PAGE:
|American mathematician Stephen Smale (Ѻ) at the Institute for Science and Technology, Australia, lecturing on Anfinsen’s dogma, aka the thermodynamic hypothesis.|
The hypothesis was put forward by American biochemist Christian Anfinsen in the 1950s who reasoned that the information determining the tertiary structure of a protein resides in the chemistry of its amino acid sequence. Investigations on reversible denaturation of several proteins served to verify this proposal experimentally. The paper presenting his theory seems to be the 1973 article “Principles that Govern the Folding of Protein Chains”, in which he showed that under the proper solvent conditions, amino acid sequence fold spontaneously into functional three-dimensional protein structures, and that the process was governed thermodynamically.  Anfinsen won half the 1972 Nobel Prize in chemistry for this work on “ribonuclease, especially concerning the connection between the amino acid sequence and the biologically active conformation.”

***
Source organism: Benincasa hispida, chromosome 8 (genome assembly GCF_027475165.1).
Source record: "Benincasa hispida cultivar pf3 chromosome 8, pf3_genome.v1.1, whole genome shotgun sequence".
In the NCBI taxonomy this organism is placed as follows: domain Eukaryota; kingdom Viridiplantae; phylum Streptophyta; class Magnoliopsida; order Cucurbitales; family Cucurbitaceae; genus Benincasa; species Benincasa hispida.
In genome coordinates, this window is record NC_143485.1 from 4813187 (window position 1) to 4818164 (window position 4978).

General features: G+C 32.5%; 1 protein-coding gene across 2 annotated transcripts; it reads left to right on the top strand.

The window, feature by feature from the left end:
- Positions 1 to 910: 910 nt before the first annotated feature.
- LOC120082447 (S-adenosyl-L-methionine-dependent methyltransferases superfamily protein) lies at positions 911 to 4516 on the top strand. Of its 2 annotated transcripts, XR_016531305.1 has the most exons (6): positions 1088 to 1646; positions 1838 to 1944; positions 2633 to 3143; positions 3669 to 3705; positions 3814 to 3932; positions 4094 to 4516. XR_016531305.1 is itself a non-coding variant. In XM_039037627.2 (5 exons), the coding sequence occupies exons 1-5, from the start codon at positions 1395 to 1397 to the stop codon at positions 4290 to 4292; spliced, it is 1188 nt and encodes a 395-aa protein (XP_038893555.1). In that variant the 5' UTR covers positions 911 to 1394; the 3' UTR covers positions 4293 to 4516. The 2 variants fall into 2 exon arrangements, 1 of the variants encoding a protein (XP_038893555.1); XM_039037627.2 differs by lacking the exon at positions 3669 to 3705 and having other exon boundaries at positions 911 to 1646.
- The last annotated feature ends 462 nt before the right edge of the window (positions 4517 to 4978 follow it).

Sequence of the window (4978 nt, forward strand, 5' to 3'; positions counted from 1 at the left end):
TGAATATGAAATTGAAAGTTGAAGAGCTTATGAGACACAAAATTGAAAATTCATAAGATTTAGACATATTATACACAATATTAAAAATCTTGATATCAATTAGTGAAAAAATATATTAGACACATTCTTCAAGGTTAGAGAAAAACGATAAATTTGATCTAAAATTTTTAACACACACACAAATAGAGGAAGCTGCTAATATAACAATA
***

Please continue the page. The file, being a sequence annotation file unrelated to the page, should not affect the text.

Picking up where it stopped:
1. Anfinsen, C.B. (1973). “Principles that Govern the Folding of Protein Chains” (abstract) Science, 181: 223-30.
2. Larson, Scott A. and Hilser, Vincent J. (2004). “Analysis of the ‘Thermodynamic Information Content’ of a Homo sapiens Structural Database reveals Hierarchical Thermodynamic Organization”, Protein Science, 13: 1787-1801.
3. Anfinsen, Christian B. (1972). “Studies on the Principles that Govern the Folding of Protein Chains.” Nobel Lecture, Dec. 11.
● Anfinsen’s dogma – Wikipedia.